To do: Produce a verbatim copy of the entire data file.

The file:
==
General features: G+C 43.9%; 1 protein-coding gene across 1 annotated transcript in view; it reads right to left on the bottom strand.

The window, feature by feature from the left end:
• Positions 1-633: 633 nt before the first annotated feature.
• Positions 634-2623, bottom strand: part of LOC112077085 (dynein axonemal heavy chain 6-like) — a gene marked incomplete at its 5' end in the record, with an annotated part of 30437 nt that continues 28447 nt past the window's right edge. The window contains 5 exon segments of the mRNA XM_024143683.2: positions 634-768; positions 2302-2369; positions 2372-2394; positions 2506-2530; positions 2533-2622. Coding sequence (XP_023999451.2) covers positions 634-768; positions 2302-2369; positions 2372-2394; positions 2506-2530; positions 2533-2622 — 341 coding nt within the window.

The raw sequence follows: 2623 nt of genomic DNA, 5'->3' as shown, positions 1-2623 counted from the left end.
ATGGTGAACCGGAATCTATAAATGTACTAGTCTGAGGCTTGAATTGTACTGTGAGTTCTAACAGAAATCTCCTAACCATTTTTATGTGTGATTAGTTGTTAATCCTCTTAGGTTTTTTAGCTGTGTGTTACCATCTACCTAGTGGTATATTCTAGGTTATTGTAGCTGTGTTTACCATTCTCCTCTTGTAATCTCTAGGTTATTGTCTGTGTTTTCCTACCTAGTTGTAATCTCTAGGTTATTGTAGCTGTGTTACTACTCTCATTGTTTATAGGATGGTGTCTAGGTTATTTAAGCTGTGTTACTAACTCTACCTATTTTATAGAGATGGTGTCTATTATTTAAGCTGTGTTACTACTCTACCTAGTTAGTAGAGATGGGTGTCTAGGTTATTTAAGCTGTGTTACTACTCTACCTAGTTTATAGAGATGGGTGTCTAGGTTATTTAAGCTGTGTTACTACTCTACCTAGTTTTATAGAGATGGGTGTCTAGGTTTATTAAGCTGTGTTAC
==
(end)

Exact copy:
General features: G+C 43.9%; 1 protein-coding gene across 1 annotated transcript in view; it reads right to left on the bottom strand.

The window, feature by feature from the left end:
• Positions 1-633: 633 nt before the first annotated feature.
• Positions 634-2623, bottom strand: part of LOC112077085 (dynein axonemal heavy chain 6-like) — a gene marked incomplete at its 5' end in the record, with an annotated part of 30437 nt that continues 28447 nt past the window's right edge. The window contains 5 exon segments of the mRNA XM_024143683.2: positions 634-768; positions 2302-2369; positions 2372-2394; positions 2506-2530; positions 2533-2622. Coding sequence (XP_023999451.2) covers positions 634-768; positions 2302-2369; positions 2372-2394; positions 2506-2530; positions 2533-2622 — 341 coding nt within the window.

The raw sequence follows: 2623 nt of genomic DNA, 5'->3' as shown, positions 1-2623 counted from the left end.
ATGGTGAACCGGAATCTATAAATGTACTAGTCTGAGGCTTGAATTGTACTGTGAGTTCTAACAGAAATCTCCTAACCATTTTTATGTGTGATTAGTTGTTAATCCTCTTAGGTTTTTTAGCTGTGTGTTACCATCTACCTAGTGGTATATTCTAGGTTATTGTAGCTGTGTTTACCATTCTCCTCTTGTAATCTCTAGGTTATTGTCTGTGTTTTCCTACCTAGTTGTAATCTCTAGGTTATTGTAGCTGTGTTACTACTCTCATTGTTTATAGGATGGTGTCTAGGTTATTTAAGCTGTGTTACTAACTCTACCTATTTTATAGAGATGGTGTCTATTATTTAAGCTGTGTTACTACTCTACCTAGTTAGTAGAGATGGGTGTCTAGGTTATTTAAGCTGTGTTACTACTCTACCTAGTTTATAGAGATGGGTGTCTAGGTTATTTAAGCTGTGTTACTACTCTACCTAGTTTTATAGAGATGGGTGTCTAGGTTTATTAAGCTGTGTTAC